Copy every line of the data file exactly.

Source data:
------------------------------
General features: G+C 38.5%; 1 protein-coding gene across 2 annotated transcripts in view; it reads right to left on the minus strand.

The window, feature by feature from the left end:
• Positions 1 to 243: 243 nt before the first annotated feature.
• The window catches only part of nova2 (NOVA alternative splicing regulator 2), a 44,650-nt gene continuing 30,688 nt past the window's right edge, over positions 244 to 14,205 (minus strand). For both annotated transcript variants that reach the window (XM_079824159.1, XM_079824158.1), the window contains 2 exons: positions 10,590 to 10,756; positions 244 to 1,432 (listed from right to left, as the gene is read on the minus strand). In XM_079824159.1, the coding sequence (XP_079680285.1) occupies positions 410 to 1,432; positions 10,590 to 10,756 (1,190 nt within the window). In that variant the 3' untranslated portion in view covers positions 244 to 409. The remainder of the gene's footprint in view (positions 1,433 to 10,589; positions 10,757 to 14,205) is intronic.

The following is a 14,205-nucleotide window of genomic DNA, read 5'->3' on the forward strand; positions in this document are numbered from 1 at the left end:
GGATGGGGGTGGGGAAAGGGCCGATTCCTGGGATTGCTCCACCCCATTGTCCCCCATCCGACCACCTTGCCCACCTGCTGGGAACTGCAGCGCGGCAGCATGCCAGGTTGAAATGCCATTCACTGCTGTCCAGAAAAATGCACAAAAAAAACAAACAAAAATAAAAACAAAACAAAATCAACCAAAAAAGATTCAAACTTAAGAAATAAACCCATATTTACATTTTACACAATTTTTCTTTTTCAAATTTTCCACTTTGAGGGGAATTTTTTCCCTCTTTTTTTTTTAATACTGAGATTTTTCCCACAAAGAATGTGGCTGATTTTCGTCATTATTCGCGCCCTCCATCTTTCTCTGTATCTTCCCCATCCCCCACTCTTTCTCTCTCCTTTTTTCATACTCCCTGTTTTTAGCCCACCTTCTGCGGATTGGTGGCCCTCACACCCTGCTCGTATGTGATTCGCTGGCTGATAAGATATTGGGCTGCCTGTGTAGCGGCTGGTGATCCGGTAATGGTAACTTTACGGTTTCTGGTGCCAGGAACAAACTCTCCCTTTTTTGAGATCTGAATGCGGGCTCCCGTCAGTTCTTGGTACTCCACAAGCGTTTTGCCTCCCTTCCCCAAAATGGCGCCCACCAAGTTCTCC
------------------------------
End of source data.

General features: G+C 38.5%; 1 protein-coding gene across 2 annotated transcripts in view; it reads right to left on the minus strand.

The window, feature by feature from the left end:
• Positions 1 to 243: 243 nt before the first annotated feature.
• The window catches only part of nova2 (NOVA alternative splicing regulator 2), a 44,650-nt gene continuing 30,688 nt past the window's right edge, over positions 244 to 14,205 (minus strand). For both annotated transcript variants that reach the window (XM_079824159.1, XM_079824158.1), the window contains 2 exons: positions 10,590 to 10,756; positions 244 to 1,432 (listed from right to left, as the gene is read on the minus strand). In XM_079824159.1, the coding sequence (XP_079680285.1) occupies positions 410 to 1,432; positions 10,590 to 10,756 (1,190 nt within the window). In that variant the 3' untranslated portion in view covers positions 244 to 409. The remainder of the gene's footprint in view (positions 1,433 to 10,589; positions 10,757 to 14,205) is intronic.

The following is a 14,205-nucleotide window of genomic DNA, read 5'->3' on the forward strand; positions in this document are numbered from 1 at the left end:
GGATGGGGGTGGGGAAAGGGCCGATTCCTGGGATTGCTCCACCCCATTGTCCCCCATCCGACCACCTTGCCCACCTGCTGGGAACTGCAGCGCGGCAGCATGCCAGGTTGAAATGCCATTCACTGCTGTCCAGAAAAATGCACAAAAAAAACAAACAAAAATAAAAACAAAACAAAATCAACCAAAAAAGATTCAAACTTAAGAAATAAACCCATATTTACATTTTACACAATTTTTCTTTTTCAAATTTTCCACTTTGAGGGGAATTTTTTCCCTCTTTTTTTTTTAATACTGAGATTTTTCCCACAAAGAATGTGGCTGATTTTCGTCATTATTCGCGCCCTCCATCTTTCTCTGTATCTTCCCCATCCCCCACTCTTTCTCTCTCCTTTTTTCATACTCCCTGTTTTTAGCCCACCTTCTGCGGATTGGTGGCCCTCACACCCTGCTCGTATGTGATTCGCTGGCTGATAAGATATTGGGCTGCCTGTGTAGCGGCTGGTGATCCGGTAATGGTAACTTTACGGTTTCTGGTGCCAGGAACAAACTCTCCCTTTTTTGAGATCTGAATGCGGGCTCCCGTCAGTTCTTGGTACTCCACAAGCGTTTTGCCTCCCTTCCCCAAAATGGCGCCCACCAAGTTCTCC